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Preparing for Your Remote Defense



Due to restrictions on campus activity in response to COVID-19, many graduate students are having to conduct their dissertation/thesis defense remotely. There have been various sets of advice and tips recently on how to conduct a remote defense, and we have compiled some of them below as a resource for our students:

  • Here is the set of guidelines that The Graduate School's Office of Academic Affairs sent to students with upcoming defenses:
    • All dissertation, thesis and non-thesis master’s exams and presentations should be by remote participation of the student and the committee. If there is a public component to a defense, such as a seminar, guests must also be remote. We recommend using Zoom meetings.
    • Follow OIT’s recommendations for security and privacy in the Zoom meetings that you host or co-host. 
    • Meeting links for dissertation/thesis seminars and examinations (defenses) should not be shared publicly by the students or faculty.
    • Public dissertation seminars should be open only to users within Duke, such as department members and collaborators, and when appropriate, to specific invitees from outside of Duke.
    • Exam sessions are open only to the approved committee members and the student.
    • Your adviser or another committee member should be the host or co-host for your defense Zoom meetings, so that this person can manage the meeting once it is in progress. You will be busy with more important things!
    • Avoid using your Personal Meeting ID (PMI) to host your defense or exam sessions. Learn about meeting IDs and how to generate a random meeting ID (at the 0:27 mark) in this video tutorial.
    • This article from Zoom provides information on how the host can utilize the waiting room feature, restrict screen sharing, and manage participants to prevent Zoombombing (disruption of a meeting by an uninvited user).
    • Hosts of public facing events should not share Zoom links through social media without first considering the previously listed settings. If you can immediately join a meeting, so can Zoombombers. You can also take precautions like enabling registration and the waiting room.
    • For examinations, once all participants have joined your Zoom meeting, the host can lock your meeting to prevent new participants from joining. This setting can be changed by clicking Manage participants > More > Lock Meeting. You can unlock the meeting at any time if you need to allow someone to join your meeting.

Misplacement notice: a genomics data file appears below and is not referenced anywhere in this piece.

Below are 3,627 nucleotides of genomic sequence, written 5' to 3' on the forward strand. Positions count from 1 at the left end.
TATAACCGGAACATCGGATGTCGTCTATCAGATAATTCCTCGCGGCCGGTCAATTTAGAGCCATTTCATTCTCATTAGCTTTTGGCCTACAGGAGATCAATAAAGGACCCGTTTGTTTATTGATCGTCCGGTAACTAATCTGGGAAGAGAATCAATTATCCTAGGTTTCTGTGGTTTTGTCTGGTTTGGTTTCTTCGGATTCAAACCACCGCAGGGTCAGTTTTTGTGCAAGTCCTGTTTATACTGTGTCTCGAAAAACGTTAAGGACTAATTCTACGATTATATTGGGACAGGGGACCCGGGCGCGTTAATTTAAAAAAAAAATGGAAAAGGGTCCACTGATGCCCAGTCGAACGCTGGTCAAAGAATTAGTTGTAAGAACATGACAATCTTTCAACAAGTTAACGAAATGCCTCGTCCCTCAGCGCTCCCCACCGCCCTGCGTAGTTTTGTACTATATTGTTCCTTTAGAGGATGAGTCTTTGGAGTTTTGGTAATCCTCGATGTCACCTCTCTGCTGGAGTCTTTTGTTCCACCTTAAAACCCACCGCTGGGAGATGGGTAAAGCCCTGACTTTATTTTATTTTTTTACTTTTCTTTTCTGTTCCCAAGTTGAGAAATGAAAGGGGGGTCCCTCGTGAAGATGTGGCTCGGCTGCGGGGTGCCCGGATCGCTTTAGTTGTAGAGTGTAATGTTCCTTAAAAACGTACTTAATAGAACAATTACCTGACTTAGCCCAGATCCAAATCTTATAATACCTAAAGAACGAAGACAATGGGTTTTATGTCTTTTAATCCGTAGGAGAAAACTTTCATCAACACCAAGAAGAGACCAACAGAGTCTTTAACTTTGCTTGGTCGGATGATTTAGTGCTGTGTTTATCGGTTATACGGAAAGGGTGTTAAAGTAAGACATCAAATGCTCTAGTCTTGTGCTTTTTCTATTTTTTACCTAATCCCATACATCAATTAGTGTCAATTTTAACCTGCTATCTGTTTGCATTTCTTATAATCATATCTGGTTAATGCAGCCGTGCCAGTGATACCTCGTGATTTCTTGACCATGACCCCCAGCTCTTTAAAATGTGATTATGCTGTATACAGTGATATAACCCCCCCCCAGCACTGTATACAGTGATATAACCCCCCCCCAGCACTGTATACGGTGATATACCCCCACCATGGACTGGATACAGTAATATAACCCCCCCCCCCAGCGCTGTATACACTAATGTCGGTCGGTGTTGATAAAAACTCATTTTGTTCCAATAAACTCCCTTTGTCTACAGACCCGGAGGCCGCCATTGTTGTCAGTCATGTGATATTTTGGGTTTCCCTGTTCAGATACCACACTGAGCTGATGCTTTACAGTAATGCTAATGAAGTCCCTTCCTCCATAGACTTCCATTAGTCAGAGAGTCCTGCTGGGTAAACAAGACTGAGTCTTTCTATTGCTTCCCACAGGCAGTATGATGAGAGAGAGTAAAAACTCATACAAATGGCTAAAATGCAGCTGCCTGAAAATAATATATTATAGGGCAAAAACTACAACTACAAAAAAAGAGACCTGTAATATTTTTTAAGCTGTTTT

• Should a user disrupt your Zoom meeting, the host has the power to remove them: select the More option for the user, then select Remove. If the user continues to rejoin your meeting, go to your Zoom settings and disable the option Allow removed participants to rejoin.
    • The Duke OIT website, from which much of this information was adapted, has many helpful resources for using Zoom.
  • Newly minted Duke history Ph.D. Ashton Merck created a detailed document outlining how she set up for her remote defense, including tips on camera placement, Zoom setup, and tips for both candidates and committee members.
  • Amanda Grittner recently became the first Duke economics Ph.D. candidate to defend her dissertation remotely. She offered some assurances and tips.
  • Ph.D. candidate Ceri Weber tweeted insights from her experience battling trolls who disrupted her remote defense.
  • From Assistant Dean Melissa Bostrom:
    • In the virtual format attendees may talk over each other, so it may work best for attendees to submit questions in the chat or use the "raise hand" icon to be recognized; then the committee chair can call on people to ask questions and share feedback.
    • If the student allows the committee chair to serve as host of the Zoom meeting (you can hand off hosting), then the chair can assign the student to a breakout room alone while the committee confers. When the committee has reached a decision, the host can use the option to close all breakout rooms and automatically bring the student back into the main meeting within 60 seconds. Students in breakout rooms have no access to anything still happening in the main meeting.
  • See The Graduate School's revised policy on defenses and examinations.